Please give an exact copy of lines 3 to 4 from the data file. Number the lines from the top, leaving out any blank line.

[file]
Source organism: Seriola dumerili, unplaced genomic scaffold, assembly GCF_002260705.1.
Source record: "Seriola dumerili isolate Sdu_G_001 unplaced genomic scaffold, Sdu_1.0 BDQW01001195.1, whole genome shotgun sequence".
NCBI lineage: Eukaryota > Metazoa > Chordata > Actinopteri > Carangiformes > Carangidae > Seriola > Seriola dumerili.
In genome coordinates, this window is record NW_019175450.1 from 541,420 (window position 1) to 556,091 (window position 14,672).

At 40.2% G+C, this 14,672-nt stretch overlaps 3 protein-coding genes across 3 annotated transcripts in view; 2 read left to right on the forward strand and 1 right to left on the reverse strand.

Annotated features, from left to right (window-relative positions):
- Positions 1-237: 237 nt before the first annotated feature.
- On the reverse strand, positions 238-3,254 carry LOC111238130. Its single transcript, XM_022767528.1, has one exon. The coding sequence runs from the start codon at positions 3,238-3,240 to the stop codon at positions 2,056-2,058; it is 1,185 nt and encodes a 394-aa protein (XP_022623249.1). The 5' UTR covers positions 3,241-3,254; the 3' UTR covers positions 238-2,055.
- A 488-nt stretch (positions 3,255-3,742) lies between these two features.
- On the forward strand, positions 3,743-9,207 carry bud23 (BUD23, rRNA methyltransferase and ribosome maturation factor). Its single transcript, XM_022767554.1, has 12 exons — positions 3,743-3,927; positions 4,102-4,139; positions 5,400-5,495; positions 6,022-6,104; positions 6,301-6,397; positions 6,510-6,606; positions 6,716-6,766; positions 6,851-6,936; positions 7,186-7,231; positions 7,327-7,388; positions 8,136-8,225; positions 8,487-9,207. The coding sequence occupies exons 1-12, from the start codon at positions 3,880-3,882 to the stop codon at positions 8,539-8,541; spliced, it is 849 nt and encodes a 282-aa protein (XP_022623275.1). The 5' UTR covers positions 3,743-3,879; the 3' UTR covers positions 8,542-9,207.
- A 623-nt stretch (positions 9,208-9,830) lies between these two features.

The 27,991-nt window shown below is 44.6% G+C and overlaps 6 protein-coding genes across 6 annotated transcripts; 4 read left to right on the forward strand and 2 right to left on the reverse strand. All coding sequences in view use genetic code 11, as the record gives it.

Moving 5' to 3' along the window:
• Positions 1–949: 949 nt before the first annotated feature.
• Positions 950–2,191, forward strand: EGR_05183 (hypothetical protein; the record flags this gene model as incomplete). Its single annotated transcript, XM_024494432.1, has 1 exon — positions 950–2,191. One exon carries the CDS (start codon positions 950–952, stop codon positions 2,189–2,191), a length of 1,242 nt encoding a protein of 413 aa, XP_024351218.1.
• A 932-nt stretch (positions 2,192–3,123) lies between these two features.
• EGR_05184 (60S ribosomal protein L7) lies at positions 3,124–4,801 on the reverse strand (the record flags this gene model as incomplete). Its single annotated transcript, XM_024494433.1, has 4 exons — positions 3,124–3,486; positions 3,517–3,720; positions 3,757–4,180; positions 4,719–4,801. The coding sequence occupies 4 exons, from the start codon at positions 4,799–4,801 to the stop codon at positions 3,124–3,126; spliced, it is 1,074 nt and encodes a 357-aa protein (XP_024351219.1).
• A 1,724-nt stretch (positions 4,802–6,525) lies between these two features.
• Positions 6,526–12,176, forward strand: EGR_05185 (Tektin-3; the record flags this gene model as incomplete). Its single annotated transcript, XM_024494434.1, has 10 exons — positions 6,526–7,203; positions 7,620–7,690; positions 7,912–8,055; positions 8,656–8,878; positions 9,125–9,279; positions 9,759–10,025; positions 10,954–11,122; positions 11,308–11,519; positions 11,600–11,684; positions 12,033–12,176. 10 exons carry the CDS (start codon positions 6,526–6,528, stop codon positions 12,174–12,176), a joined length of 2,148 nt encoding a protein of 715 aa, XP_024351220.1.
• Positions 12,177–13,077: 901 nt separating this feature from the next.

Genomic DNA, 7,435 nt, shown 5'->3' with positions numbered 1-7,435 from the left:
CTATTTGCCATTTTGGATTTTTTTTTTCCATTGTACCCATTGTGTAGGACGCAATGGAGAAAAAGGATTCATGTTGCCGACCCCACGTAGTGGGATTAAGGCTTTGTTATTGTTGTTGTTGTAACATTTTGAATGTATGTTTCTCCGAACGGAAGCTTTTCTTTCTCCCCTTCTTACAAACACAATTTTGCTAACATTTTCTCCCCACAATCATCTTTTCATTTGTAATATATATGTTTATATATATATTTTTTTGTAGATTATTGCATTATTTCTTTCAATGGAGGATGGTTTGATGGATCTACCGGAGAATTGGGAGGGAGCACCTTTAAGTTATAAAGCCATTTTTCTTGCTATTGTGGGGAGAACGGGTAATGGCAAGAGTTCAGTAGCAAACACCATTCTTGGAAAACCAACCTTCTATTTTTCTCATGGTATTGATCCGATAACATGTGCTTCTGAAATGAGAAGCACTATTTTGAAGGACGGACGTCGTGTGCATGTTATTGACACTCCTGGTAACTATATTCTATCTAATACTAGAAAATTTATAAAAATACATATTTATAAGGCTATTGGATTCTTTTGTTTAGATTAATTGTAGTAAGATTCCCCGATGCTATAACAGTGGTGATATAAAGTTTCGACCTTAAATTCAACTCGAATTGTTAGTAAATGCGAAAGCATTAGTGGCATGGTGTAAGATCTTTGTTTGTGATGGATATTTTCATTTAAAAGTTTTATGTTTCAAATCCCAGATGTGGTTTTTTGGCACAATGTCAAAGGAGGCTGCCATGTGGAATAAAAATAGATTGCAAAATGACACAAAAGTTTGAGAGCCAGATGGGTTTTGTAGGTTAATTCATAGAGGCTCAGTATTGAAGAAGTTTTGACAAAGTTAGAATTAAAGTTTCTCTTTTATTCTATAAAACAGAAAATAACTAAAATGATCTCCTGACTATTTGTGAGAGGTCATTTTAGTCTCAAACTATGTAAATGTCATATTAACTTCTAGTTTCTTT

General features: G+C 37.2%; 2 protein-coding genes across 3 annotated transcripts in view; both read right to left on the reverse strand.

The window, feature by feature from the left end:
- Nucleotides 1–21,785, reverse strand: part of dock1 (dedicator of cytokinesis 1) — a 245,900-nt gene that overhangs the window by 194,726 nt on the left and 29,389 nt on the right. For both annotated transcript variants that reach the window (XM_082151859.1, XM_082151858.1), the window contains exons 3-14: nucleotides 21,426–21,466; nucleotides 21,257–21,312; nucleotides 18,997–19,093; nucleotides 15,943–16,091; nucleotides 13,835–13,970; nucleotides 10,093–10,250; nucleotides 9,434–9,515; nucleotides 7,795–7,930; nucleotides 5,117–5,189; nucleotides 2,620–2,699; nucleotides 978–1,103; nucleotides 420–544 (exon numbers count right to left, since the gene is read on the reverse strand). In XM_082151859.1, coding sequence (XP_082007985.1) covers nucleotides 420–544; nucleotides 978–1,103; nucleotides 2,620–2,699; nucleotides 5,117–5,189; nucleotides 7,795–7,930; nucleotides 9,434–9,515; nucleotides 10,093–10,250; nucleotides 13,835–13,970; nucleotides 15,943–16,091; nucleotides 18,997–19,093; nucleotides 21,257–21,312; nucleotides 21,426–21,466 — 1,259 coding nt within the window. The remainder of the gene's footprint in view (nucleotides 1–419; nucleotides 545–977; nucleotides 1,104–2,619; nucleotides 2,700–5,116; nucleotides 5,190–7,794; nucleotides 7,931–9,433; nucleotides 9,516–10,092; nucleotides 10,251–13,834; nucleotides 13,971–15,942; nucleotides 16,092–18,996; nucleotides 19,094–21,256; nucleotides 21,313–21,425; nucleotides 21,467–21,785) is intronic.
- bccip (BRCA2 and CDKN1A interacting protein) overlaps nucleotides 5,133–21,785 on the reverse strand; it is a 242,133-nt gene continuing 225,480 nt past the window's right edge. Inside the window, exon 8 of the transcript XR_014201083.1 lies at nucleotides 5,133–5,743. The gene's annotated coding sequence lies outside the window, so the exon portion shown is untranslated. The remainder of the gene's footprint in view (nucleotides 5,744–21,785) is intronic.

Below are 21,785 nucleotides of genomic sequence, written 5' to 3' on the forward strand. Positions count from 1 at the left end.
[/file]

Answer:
NCBI lineage: Eukaryota > Metazoa > Chordata > Actinopteri > Carangiformes > Carangidae > Seriola > Seriola dumerili.
In genome coordinates, this window is record NW_019175450.1 from 541,420 (window position 1) to 556,091 (window position 14,672).